The rising level of market volatility as 2011 comes to a close seems to be bringing with it a return of doubts about “buy and hold” investing that became a fixture of investment debate in the market crash of 2008.
In a letter to clients released Monday, Hussman Funds manager John Hussman opined that what he described as a “near 100%” chance of recession combined with rich market valuations suggested investors would be prudent to sell risky assets now to beat the rush. Investors committed to a buy-and-hold should do so only after making “a conscious and deliberate” choice, he warned.
Billionaire Mark Cuban, owner of the NBA's Dallas Mavericks, put it less delicately in an interview with The Wall Street Journal in September, when he said “buy and hold is a crock of s***.” Cuban was rebuked by no less a personage than John Bogle, known as the father of index funds, who told The Journal that investors, collectively, are inherently buy and hold creatures: “For instance, if I sell my shares of Microsoft (although I’ve never owned it) and you buy them, the world is unchanged.”
But even Bogle delimited the principle of buy and hold, explicitly rejecting the stocks-only approach with which the strategy is best known: “But what do you mean by buy and hold? Do you mean buy and hold stocks? I would say don’t do that. I would say buy and hold stocks but buy and hold some bonds as well. Call it having a bit of dry powder to protect you from your own emotions.”
Other investment professionals are chipping away at buy-and-hold investing from other perspectives. Kristof Bulkai, manager of the Thames River Global Emerging Markets Absolute Return Fund, writes in Monday’s Daily Telegraph that buy and hold is a losing strategy for commodities investors:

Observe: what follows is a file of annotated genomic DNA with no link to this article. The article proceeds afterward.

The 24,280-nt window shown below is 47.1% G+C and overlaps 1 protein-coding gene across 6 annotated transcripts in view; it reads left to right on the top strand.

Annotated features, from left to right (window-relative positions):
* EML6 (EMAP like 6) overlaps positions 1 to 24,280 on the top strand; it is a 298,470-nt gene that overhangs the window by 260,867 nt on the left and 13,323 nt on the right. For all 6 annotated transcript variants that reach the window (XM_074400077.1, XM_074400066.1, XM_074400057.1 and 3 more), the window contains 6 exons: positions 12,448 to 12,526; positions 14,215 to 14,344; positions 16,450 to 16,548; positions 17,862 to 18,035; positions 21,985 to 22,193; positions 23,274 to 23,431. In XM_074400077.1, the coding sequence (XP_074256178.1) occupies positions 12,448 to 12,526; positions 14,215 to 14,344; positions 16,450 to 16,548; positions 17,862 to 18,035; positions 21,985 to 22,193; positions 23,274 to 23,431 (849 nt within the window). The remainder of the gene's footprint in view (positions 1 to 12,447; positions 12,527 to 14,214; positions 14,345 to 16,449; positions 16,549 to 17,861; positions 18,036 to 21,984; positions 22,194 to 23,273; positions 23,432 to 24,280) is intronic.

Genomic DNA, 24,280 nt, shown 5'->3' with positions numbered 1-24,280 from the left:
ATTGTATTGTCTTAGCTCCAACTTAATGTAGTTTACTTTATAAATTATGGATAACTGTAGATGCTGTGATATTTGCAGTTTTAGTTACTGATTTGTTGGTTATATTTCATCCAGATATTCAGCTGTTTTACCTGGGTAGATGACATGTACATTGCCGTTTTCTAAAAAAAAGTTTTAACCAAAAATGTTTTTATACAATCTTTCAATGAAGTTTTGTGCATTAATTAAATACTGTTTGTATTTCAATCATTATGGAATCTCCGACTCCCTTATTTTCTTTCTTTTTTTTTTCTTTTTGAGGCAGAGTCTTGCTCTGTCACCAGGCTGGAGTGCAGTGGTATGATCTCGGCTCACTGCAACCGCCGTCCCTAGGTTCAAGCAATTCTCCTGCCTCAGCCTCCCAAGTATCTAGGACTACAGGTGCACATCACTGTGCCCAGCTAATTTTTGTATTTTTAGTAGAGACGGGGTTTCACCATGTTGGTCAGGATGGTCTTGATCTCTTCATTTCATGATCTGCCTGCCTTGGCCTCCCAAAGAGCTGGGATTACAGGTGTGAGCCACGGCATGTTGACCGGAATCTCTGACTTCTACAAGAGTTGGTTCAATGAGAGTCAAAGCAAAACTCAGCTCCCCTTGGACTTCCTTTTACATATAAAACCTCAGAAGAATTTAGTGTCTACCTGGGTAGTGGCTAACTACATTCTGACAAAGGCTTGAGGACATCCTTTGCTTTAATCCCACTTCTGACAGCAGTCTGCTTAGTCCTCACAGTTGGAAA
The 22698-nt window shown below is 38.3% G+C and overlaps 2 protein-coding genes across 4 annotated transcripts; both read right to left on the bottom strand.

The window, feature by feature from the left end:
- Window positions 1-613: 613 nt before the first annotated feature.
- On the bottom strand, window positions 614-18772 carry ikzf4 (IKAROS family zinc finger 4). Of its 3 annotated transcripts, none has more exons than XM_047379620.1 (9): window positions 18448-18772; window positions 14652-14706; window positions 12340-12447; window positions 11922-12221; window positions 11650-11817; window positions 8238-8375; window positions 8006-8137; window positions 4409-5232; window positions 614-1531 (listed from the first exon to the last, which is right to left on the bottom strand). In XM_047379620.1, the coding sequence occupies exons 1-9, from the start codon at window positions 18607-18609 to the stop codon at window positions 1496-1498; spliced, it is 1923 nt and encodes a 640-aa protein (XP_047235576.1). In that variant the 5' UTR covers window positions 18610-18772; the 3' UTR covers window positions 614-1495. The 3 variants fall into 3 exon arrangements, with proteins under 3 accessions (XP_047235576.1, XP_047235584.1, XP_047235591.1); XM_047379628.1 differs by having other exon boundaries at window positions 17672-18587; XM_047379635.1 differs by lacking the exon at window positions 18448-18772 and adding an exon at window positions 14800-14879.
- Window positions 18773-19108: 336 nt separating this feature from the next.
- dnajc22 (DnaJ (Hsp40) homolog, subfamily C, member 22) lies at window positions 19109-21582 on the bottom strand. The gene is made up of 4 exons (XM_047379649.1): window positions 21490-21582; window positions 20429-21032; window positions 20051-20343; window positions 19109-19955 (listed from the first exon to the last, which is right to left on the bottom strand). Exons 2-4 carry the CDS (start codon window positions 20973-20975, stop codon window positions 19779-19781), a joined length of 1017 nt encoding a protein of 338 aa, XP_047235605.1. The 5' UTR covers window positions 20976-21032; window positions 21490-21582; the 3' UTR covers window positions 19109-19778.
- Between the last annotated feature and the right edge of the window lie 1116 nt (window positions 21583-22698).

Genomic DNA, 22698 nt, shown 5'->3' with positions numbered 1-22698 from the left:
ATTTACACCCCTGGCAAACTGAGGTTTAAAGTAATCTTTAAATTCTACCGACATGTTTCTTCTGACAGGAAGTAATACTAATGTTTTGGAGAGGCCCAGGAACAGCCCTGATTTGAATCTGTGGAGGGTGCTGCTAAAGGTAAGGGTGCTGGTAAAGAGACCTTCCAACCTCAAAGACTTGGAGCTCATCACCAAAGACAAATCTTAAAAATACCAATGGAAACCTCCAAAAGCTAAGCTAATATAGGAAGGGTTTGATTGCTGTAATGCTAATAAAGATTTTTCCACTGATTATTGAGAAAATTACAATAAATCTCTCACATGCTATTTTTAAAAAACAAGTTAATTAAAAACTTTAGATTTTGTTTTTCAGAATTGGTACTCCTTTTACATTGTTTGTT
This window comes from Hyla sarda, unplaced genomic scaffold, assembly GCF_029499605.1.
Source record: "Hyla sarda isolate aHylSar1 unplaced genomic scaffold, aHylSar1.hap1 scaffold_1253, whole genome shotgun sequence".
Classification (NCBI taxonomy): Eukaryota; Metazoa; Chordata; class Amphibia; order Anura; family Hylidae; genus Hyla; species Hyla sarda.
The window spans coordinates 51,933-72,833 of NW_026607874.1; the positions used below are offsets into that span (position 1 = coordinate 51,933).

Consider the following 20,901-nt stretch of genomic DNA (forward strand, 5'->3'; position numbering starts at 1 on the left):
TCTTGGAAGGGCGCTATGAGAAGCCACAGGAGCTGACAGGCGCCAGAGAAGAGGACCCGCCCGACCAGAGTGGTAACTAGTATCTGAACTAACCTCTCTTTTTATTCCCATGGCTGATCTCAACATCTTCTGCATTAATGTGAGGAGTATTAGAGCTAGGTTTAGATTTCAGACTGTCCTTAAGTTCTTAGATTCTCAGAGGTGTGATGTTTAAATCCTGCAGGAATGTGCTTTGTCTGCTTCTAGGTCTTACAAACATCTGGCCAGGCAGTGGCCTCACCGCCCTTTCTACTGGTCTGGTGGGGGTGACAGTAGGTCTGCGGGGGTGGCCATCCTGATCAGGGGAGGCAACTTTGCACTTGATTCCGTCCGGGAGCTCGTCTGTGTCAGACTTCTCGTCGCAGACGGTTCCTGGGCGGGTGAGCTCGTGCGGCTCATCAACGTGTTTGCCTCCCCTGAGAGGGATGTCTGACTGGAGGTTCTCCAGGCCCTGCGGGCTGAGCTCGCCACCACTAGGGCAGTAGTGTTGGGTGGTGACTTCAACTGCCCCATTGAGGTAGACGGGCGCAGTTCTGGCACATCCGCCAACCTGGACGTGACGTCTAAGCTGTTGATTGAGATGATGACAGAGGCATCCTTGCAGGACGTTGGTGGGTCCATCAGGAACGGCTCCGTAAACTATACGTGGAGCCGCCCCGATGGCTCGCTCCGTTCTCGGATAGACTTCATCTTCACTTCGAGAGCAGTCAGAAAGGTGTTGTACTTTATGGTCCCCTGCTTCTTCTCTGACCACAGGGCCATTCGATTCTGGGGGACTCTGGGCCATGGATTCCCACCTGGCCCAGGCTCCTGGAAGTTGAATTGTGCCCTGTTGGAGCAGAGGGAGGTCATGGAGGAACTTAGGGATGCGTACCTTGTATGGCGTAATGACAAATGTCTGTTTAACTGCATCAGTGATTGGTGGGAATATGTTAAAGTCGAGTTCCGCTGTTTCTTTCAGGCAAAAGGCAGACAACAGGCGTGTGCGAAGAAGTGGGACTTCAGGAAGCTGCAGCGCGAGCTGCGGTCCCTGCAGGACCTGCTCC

“Commodities do not produce income, they cost money to store, and when the price is high enough, invite substitutes to take their place. For these reasons, ‘buy and hold investors’ in most commodities do not make money over the long run, and the inflation-adjusted return of most commodities is in fact negative over the past century.”
AdvisorOne blogger Bob Clark makes a similar point in the current issue of Investment Advisor, calling commodities “volatile, market-trend investments that aren’t particularly well-suited to a buy-and-hold strategy.”
Notwithstanding the notion of excluding commodities or adding bonds within buy-and-hold portfolios, the key argument against buy-and-hold investing in recent years has been the observation that the 2000s were a “lost decade” for stocks, where investors literally ended up with less than they started at decade's end. Indeed, an analysis by CXO Advisory showed that flipping a coin to make investment selections beat the buy-and-hold strategy by 29% on a cumulative return basis over the decade of the 2000s.
“As a small example of why you can’t time the market, think about how you would feel if you took the word of the prognosticators that your loss in September was certain to snowball because October is more often than not, a down month.”
Yet, a recent study, by Mebane Faber of Cambria Investment Management, strenuously objects to the idea that timing the market risks missing the proverbial 10 best days, when owners of stocks earn their reward for staying invested. Rather, Faber’s research leads him to recommend that “investors attempt to avoid declining markets where most of the volatility lies.”
He concludes that “market timing and risk management is indeed possible, and beneficial to the investor." To be sure, the debate over just how active an investor should be in monitoring and trading markets versus a principled and passive buy-and-hold approach will carry on indefinitely. But today’s whipsawing markets ensures that many alert investors today just aren’t buying it, while others are holding firmly to their principles."